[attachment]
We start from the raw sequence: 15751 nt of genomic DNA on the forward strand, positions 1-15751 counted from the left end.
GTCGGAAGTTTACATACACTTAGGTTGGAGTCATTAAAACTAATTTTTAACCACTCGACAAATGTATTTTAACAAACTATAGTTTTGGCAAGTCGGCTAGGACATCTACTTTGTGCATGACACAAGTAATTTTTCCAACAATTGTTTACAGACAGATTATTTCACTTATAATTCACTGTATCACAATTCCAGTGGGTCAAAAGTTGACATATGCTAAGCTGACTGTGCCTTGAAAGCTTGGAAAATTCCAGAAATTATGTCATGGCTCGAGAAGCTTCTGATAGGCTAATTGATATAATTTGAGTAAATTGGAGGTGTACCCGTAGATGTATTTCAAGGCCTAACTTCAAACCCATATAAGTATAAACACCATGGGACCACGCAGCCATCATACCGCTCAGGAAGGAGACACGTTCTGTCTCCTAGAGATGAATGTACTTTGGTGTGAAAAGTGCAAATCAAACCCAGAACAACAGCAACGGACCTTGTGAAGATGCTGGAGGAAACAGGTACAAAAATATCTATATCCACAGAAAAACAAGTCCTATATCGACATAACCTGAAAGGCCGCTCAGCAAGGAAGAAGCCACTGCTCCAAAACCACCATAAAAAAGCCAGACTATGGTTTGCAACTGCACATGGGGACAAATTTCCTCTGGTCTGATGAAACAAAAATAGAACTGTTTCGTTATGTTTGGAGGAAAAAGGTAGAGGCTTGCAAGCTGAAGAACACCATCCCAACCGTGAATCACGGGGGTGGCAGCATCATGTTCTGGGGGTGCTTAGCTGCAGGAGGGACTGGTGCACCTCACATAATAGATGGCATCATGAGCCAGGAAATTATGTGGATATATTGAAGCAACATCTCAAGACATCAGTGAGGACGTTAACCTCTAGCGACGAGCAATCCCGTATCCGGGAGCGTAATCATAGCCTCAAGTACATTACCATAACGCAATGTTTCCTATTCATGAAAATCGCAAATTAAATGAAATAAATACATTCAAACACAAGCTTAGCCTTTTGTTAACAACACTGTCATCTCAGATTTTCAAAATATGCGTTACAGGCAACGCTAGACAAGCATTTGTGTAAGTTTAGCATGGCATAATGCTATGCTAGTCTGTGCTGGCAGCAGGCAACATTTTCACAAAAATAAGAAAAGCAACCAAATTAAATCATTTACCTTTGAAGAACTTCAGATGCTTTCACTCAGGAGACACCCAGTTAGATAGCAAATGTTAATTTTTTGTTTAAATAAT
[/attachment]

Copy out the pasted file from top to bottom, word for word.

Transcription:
We start from the raw sequence: 15751 nt of genomic DNA on the forward strand, positions 1-15751 counted from the left end.
GTCGGAAGTTTACATACACTTAGGTTGGAGTCATTAAAACTAATTTTTAACCACTCGACAAATGTATTTTAACAAACTATAGTTTTGGCAAGTCGGCTAGGACATCTACTTTGTGCATGACACAAGTAATTTTTCCAACAATTGTTTACAGACAGATTATTTCACTTATAATTCACTGTATCACAATTCCAGTGGGTCAAAAGTTGACATATGCTAAGCTGACTGTGCCTTGAAAGCTTGGAAAATTCCAGAAATTATGTCATGGCTCGAGAAGCTTCTGATAGGCTAATTGATATAATTTGAGTAAATTGGAGGTGTACCCGTAGATGTATTTCAAGGCCTAACTTCAAACCCATATAAGTATAAACACCATGGGACCACGCAGCCATCATACCGCTCAGGAAGGAGACACGTTCTGTCTCCTAGAGATGAATGTACTTTGGTGTGAAAAGTGCAAATCAAACCCAGAACAACAGCAACGGACCTTGTGAAGATGCTGGAGGAAACAGGTACAAAAATATCTATATCCACAGAAAAACAAGTCCTATATCGACATAACCTGAAAGGCCGCTCAGCAAGGAAGAAGCCACTGCTCCAAAACCACCATAAAAAAGCCAGACTATGGTTTGCAACTGCACATGGGGACAAATTTCCTCTGGTCTGATGAAACAAAAATAGAACTGTTTCGTTATGTTTGGAGGAAAAAGGTAGAGGCTTGCAAGCTGAAGAACACCATCCCAACCGTGAATCACGGGGGTGGCAGCATCATGTTCTGGGGGTGCTTAGCTGCAGGAGGGACTGGTGCACCTCACATAATAGATGGCATCATGAGCCAGGAAATTATGTGGATATATTGAAGCAACATCTCAAGACATCAGTGAGGACGTTAACCTCTAGCGACGAGCAATCCCGTATCCGGGAGCGTAATCATAGCCTCAAGTACATTACCATAACGCAATGTTTCCTATTCATGAAAATCGCAAATTAAATGAAATAAATACATTCAAACACAAGCTTAGCCTTTTGTTAACAACACTGTCATCTCAGATTTTCAAAATATGCGTTACAGGCAACGCTAGACAAGCATTTGTGTAAGTTTAGCATGGCATAATGCTATGCTAGTCTGTGCTGGCAGCAGGCAACATTTTCACAAAAATAAGAAAAGCAACCAAATTAAATCATTTACCTTTGAAGAACTTCAGATGCTTTCACTCAGGAGACACCCAGTTAGATAGCAAATGTTAATTTTTTGTTTAAATAAT